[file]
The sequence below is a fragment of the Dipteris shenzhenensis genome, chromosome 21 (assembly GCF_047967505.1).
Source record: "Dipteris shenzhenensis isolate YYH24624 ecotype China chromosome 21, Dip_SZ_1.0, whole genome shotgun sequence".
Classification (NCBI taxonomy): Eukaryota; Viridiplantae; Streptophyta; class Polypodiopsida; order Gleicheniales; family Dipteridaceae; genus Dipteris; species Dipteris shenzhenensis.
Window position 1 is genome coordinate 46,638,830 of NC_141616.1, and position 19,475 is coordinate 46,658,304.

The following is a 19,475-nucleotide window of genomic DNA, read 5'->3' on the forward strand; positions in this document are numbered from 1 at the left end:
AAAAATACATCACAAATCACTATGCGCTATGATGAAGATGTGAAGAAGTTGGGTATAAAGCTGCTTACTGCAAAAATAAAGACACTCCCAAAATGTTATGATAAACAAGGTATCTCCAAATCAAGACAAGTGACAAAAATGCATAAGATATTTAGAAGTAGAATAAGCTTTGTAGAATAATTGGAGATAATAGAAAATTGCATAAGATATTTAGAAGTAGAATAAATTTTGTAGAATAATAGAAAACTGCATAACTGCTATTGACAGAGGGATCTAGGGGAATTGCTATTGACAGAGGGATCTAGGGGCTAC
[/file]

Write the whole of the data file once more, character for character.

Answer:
The sequence below is a fragment of the Dipteris shenzhenensis genome, chromosome 21 (assembly GCF_047967505.1).
Source record: "Dipteris shenzhenensis isolate YYH24624 ecotype China chromosome 21, Dip_SZ_1.0, whole genome shotgun sequence".
Classification (NCBI taxonomy): Eukaryota; Viridiplantae; Streptophyta; class Polypodiopsida; order Gleicheniales; family Dipteridaceae; genus Dipteris; species Dipteris shenzhenensis.
Window position 1 is genome coordinate 46,638,830 of NC_141616.1, and position 19,475 is coordinate 46,658,304.

The following is a 19,475-nucleotide window of genomic DNA, read 5'->3' on the forward strand; positions in this document are numbered from 1 at the left end:
AAAAATACATCACAAATCACTATGCGCTATGATGAAGATGTGAAGAAGTTGGGTATAAAGCTGCTTACTGCAAAAATAAAGACACTCCCAAAATGTTATGATAAACAAGGTATCTCCAAATCAAGACAAGTGACAAAAATGCATAAGATATTTAGAAGTAGAATAAGCTTTGTAGAATAATTGGAGATAATAGAAAATTGCATAAGATATTTAGAAGTAGAATAAATTTTGTAGAATAATAGAAAACTGCATAACTGCTATTGACAGAGGGATCTAGGGGAATTGCTATTGACAGAGGGATCTAGGGGCTAC